Mopane worms are hand-picked in the wild, often by women and children. In the bush, the caterpillars are not considered to belong to the landowner (if any), but around a house permission should be sought from the resident. Chavanduka describes women in Zimbabwe tying a piece of bark to particular trees to establish ownership, or moving the young caterpillars to trees nearer home. 4 When the caterpillar has been picked, it is pinched at the tail end to rupture the innards. The picker then squeezes it like a tube of toothpaste or lengthwise like a concertina, and whips it to expel the slimy, green contents of the gut.
The traditional method of preserving mopane worms is to dry them in the sun or smoke them, whereby they gain extra flavour. The industrial method is to can the caterpillars (usually in brine). Tins of mopane worms can be found in rural supermarkets and markets around southern Africa.
Dried mopane worms can be eaten raw as a crisp snack; however, in Botswana people tend not to eat the head. Alternatively, mopane worms can be soaked to rehydrate, before being fried until they are crunchy, or cooked with onion, tomatoes and spices and then served with pap or sadza.5 The flesh is yellow, and the gut may still contain fragments of dried leaf, which is not harmful to humans. The taste of dried leaves, if not removed, is somewhat reminiscent of tea leaves. Dried mopane worms are frequently canned/packaged in tomato sauce or chili sauce to enhance the flavor.
In November 2015, a Cornell team of food scientists placed third in Brisbane, Australia at the 2015 Global Business Challenge, by presenting the economic and nutritional benefits of transforming proteins from mopane worms into food.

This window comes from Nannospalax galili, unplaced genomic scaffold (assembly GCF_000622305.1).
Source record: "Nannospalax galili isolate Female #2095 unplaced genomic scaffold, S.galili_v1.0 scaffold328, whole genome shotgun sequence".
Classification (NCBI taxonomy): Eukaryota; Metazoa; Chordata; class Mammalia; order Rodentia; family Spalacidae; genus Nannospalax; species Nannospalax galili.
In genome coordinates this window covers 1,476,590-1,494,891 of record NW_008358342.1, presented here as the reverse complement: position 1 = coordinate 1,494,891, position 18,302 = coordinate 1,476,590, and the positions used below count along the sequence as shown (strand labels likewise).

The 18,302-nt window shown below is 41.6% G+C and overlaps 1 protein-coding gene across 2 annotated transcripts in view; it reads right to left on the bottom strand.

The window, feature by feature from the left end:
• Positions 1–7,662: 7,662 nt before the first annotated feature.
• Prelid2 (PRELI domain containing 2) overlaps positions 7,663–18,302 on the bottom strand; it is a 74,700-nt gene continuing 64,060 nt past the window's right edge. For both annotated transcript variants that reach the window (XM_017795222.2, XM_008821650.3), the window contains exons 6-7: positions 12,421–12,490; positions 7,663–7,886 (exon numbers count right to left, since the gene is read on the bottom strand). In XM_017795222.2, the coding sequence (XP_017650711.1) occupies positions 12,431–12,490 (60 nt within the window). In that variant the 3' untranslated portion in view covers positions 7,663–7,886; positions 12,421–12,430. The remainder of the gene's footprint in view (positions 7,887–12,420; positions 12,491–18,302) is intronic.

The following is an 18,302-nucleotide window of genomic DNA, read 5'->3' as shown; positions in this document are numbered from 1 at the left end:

The harvesting and sale of mopane worms is a multi-million rand industry in southern Africa.6 The principal producers are Botswana, Namibia, South Africa (Limpopo Province and Mpumalanga) and Zimbabwe. Typically, the caterpillars are not domesticated, and are picked wherever they occur naturally. It is one of the region's most economically important insects. In the 1990s, hundreds of tons were exported from Botswana and South Africa each year. 7 It is estimated that South Africa alone trades 1.6 million kilogrammes of mopane worm annually, 8 and that Botswana's involvement in this industry nets it roughly $8 million annually. 11
Mopane worms are considered to be a profitable harvest, as a mere three kilograms of feed (mopane leaves) will generally yield one kilogram of mopane worms: in contrast, cattle farming requires ten kilograms of feed to generate one kilogram of beef; thus the worms are a low-cost, low-maintenance, high-protein food source.8
Traditionally, mopane worms were harvested for subsistence. Because of the seasonal nature of the occurrence of these edible caterpillars, they are not a year-round food source. However, traditional mopane worm harvesting is evolving to be more commercially-driven.